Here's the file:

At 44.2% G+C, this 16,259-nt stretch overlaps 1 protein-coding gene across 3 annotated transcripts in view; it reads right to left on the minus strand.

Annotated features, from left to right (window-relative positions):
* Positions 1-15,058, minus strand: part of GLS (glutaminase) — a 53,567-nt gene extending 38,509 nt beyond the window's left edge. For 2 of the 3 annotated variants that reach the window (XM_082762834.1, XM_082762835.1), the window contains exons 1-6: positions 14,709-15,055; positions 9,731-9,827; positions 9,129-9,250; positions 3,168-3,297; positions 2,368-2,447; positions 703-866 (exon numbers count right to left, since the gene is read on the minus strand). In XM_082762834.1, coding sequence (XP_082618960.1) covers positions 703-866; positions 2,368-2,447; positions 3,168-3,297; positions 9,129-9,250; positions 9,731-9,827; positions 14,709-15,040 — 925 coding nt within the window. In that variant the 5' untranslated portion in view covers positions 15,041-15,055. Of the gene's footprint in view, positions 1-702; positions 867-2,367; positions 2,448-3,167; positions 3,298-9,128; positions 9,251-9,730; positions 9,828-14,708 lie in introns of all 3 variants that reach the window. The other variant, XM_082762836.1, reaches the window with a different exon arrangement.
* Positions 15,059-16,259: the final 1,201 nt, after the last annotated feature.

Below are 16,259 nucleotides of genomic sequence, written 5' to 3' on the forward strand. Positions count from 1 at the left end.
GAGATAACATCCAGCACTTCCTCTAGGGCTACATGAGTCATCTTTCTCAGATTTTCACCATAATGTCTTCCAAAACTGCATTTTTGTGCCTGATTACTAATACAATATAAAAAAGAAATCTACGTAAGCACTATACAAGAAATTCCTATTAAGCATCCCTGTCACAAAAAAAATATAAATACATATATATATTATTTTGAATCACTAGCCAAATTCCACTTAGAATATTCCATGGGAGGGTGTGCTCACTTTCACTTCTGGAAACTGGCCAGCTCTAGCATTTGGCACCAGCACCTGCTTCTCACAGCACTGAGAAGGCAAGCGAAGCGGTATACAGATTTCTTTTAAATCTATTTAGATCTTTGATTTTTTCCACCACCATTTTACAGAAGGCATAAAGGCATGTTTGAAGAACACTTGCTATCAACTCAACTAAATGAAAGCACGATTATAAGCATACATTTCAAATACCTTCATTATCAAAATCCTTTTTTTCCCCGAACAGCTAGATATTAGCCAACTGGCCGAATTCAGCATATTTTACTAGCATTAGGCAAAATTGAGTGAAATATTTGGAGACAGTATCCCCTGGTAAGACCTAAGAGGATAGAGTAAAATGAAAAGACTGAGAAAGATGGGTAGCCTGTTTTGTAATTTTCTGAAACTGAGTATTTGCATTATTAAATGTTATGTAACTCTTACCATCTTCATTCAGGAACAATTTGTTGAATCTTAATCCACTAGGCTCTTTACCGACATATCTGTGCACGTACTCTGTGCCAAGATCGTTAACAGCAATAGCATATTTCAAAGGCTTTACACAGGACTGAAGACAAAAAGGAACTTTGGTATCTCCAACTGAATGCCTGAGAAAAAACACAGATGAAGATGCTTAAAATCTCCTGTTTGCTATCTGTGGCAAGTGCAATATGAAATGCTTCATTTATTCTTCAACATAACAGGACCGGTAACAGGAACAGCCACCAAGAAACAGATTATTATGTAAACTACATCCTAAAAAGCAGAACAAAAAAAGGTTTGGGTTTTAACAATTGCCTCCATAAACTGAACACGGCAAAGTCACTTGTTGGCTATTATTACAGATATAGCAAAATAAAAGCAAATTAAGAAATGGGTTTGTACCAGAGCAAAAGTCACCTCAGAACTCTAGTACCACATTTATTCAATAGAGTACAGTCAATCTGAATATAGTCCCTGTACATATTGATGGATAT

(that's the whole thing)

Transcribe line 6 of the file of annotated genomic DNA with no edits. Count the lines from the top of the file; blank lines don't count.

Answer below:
GAGATAACATCCAGCACTTCCTCTAGGGCTACATGAGTCATCTTTCTCAGATTTTCACCATAATGTCTTCCAAAACTGCATTTTTGTGCCTGATTACTAATACAATATAAAAAAGAAATCTACGTAAGCACTATACAAGAAATTCCTATTAAGCATCCCTGTCACAAAAAAAATATAAATACATATATATATTATTTTGAATCACTAGCCAAATTCCACTTAGAATATTCCATGGGAGGGTGTGCTCACTTTCACTTCTGGAAACTGGCCAGCTCTAGCATTTGGCACCAGCACCTGCTTCTCACAGCACTGAGAAGGCAAGCGAAGCGGTATACAGATTTCTTTTAAATCTATTTAGATCTTTGATTTTTTCCACCACCATTTTACAGAAGGCATAAAGGCATGTTTGAAGAACACTTGCTATCAACTCAACTAAATGAAAGCACGATTATAAGCATACATTTCAAATACCTTCATTATCAAAATCCTTTTTTTCCCCGAACAGCTAGATATTAGCCAACTGGCCGAATTCAGCATATTTTACTAGCATTAGGCAAAATTGAGTGAAATATTTGGAGACAGTATCCCCTGGTAAGACCTAAGAGGATAGAGTAAAATGAAAAGACTGAGAAAGATGGGTAGCCTGTTTTGTAATTTTCTGAAACTGAGTATTTGCATTATTAAATGTTATGTAACTCTTACCATCTTCATTCAGGAACAATTTGTTGAATCTTAATCCACTAGGCTCTTTACCGACATATCTGTGCACGTACTCTGTGCCAAGATCGTTAACAGCAATAGCATATTTCAAAGGCTTTACACAGGACTGAAGACAAAAAGGAACTTTGGTATCTCCAACTGAATGCCTGAGAAAAAACACAGATGAAGATGCTTAAAATCTCCTGTTTGCTATCTGTGGCAAGTGCAATATGAAATGCTTCATTTATTCTTCAACATAACAGGACCGGTAACAGGAACAGCCACCAAGAAACAGATTATTATGTAAACTACATCCTAAAAAGCAGAACAAAAAAAGGTTTGGGTTTTAACAATTGCCTCCATAAACTGAACACGGCAAAGTCACTTGTTGGCTATTATTACAGATATAGCAAAATAAAAGCAAATTAAGAAATGGGTTTGTACCAGAGCAAAAGTCACCTCAGAACTCTAGTACCACATTTATTCAATAGAGTACAGTCAATCTGAATATAGTCCCTGTACATATTGATGGATAT